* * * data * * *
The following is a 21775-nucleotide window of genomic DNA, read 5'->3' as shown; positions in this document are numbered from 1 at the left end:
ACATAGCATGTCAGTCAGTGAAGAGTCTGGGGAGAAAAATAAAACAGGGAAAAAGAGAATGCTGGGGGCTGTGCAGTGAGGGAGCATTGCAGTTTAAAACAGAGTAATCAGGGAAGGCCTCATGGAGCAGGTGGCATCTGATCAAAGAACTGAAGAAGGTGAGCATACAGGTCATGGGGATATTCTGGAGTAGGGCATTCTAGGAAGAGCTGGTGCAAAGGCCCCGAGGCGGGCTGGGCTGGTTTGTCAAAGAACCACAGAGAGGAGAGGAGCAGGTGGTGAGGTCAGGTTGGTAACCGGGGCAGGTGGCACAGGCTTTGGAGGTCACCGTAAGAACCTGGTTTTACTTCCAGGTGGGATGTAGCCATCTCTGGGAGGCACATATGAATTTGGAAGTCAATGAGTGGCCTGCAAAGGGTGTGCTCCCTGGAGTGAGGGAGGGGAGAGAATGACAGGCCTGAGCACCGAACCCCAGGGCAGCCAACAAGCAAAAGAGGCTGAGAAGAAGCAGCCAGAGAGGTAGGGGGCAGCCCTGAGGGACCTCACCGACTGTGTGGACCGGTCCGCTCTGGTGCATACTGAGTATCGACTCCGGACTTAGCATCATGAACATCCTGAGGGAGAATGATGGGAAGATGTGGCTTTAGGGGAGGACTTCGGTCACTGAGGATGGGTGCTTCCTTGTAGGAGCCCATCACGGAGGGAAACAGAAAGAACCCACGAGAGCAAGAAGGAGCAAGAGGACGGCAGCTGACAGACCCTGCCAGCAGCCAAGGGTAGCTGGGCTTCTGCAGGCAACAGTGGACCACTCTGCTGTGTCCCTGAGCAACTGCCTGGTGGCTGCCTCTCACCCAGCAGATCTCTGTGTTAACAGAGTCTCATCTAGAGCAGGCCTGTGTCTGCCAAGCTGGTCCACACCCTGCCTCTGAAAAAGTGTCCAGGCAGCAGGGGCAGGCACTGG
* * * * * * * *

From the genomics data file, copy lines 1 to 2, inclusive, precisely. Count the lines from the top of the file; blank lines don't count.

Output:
The following is a 21775-nucleotide window of genomic DNA, read 5'->3' as shown; positions in this document are numbered from 1 at the left end:
ACATAGCATGTCAGTCAGTGAAGAGTCTGGGGAGAAAAATAAAACAGGGAAAAAGAGAATGCTGGGGGCTGTGCAGTGAGGGAGCATTGCAGTTTAAAACAGAGTAATCAGGGAAGGCCTCATGGAGCAGGTGGCATCTGATCAAAGAACTGAAGAAGGTGAGCATACAGGTCATGGGGATATTCTGGAGTAGGGCATTCTAGGAAGAGCTGGTGCAAAGGCCCCGAGGCGGGCTGGGCTGGTTTGTCAAAGAACCACAGAGAGGAGAGGAGCAGGTGGTGAGGTCAGGTTGGTAACCGGGGCAGGTGGCACAGGCTTTGGAGGTCACCGTAAGAACCTGGTTTTACTTCCAGGTGGGATGTAGCCATCTCTGGGAGGCACATATGAATTTGGAAGTCAATGAGTGGCCTGCAAAGGGTGTGCTCCCTGGAGTGAGGGAGGGGAGAGAATGACAGGCCTGAGCACCGAACCCCAGGGCAGCCAACAAGCAAAAGAGGCTGAGAAGAAGCAGCCAGAGAGGTAGGGGGCAGCCCTGAGGGACCTCACCGACTGTGTGGACCGGTCCGCTCTGGTGCATACTGAGTATCGACTCCGGACTTAGCATCATGAACATCCTGAGGGAGAATGATGGGAAGATGTGGCTTTAGGGGAGGACTTCGGTCACTGAGGATGGGTGCTTCCTTGTAGGAGCCCATCACGGAGGGAAACAGAAAGAACCCACGAGAGCAAGAAGGAGCAAGAGGACGGCAGCTGACAGACCCTGCCAGCAGCCAAGGGTAGCTGGGCTTCTGCAGGCAACAGTGGACCACTCTGCTGTGTCCCTGAGCAACTGCCTGGTGGCTGCCTCTCACCCAGCAGATCTCTGTGTTAACAGAGTCTCATCTAGAGCAGGCCTGTGTCTGCCAAGCTGGTCCACACCCTGCCTCTGAAAAAGTGTCCAGGCAGCAGGGGCAGGCACTGG